eople who dress their pets up in cute clothes are often accused of inflicting mild animal cruelty on their pets. But a Pennsylvania woman has gone much, much further, adorning kittens with ear and neck piercings to turn them into marketable "gothic" felines. The woman, Holly Crawford, a 36-year-old dog groomer, has been convicted of animal cruelty, a decision that was upheld by the Superior Court of Pennsylvania earlier this week. Here, a brief guide:
What exactly did Crawford do to her cats?
She pierced the ears of three kittens, docked the tail of another, and tied a rubber band around the tail of a fifth kitten, apparently attempting to stem the blood flow so that the tail would eventually drop off. Pictures show a six-week-old kitten with its tiny ears pierced, and weighed down by heavy, 14-gauge barbell earrings. That kitten also had a ring piercing on its neck, and another barbell through the end of its cropped tail.
Why did Crawford do this?
She was attempting to sell the "gothic" kittens on eBay for $100 each. Crawford herself had "several facial piercings" and "was enthusiastic about piercing," according to the judge's opinion. In court, Crawford argued that the cat piercings were no different than accepted procedures like declawing cats or debarking dogs, and that the animal cruelty statutes were unclear on the matter of piercings.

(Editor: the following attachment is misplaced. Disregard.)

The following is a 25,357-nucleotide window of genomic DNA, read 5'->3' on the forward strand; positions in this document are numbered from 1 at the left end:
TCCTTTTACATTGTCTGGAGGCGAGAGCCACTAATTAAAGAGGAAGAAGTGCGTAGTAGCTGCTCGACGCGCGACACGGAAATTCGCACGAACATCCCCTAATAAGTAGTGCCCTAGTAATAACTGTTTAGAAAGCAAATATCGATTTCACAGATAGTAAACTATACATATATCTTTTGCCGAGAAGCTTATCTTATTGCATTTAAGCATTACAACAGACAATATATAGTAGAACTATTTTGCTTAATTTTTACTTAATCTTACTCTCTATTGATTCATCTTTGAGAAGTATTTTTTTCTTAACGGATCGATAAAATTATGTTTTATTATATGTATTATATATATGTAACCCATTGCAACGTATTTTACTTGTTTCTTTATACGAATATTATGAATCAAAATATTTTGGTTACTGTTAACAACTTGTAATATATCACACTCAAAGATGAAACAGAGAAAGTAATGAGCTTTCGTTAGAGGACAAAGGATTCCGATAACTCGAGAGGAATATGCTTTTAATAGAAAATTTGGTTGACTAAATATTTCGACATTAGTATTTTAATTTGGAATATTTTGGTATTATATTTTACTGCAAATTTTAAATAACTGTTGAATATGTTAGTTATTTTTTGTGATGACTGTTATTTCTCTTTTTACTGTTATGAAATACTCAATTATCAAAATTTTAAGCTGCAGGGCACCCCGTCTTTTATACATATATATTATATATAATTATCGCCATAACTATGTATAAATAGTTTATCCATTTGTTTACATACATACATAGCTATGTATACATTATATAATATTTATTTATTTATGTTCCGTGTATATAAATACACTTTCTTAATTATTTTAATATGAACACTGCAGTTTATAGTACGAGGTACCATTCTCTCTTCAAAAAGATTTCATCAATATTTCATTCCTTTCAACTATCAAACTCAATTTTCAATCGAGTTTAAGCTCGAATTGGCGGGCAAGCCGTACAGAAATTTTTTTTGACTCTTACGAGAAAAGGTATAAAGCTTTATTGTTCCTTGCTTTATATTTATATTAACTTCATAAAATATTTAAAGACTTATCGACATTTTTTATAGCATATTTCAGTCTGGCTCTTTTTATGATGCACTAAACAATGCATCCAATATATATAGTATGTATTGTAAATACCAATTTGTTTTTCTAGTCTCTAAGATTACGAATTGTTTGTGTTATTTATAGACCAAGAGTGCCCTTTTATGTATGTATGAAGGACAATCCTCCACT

How did the cats react?
According to the court ruling, Crawford said the kittens cried when she pierced them — no surprise, especially given the 14-gauge needle, usually reserved thick-skinned cattle. Crawford also said one of the cats had ripped a piercing out.
How was Crawford caught?
In 2008, an undercover investigator with the People for the Ethical Treatment of Animals reported Crawford to authorities, after gaining entry to her home by posing as a potential goth kitten buyer.
What action have officials taken?
The kittens have been taken from Crawford, and a jury found her guilty of animal cruelty. She was sentenced to six months of house arrest and probation. Crawford appealed, and this week, the Superior Court of Pennsylvania affirmed the original decision. In the decision, Judge Kate Ford Elliott wrote that Crawford's claims "center on her premise that a person of normal intelligence would not know whether piercing a kitten's ears or banding its tail is maiming, mutilating, torturing or disfiguring an animal... We disagree."
And what about those poor cats?
Fear not, the kittens, who are nearly 3-years-old at this point, were all adopted.
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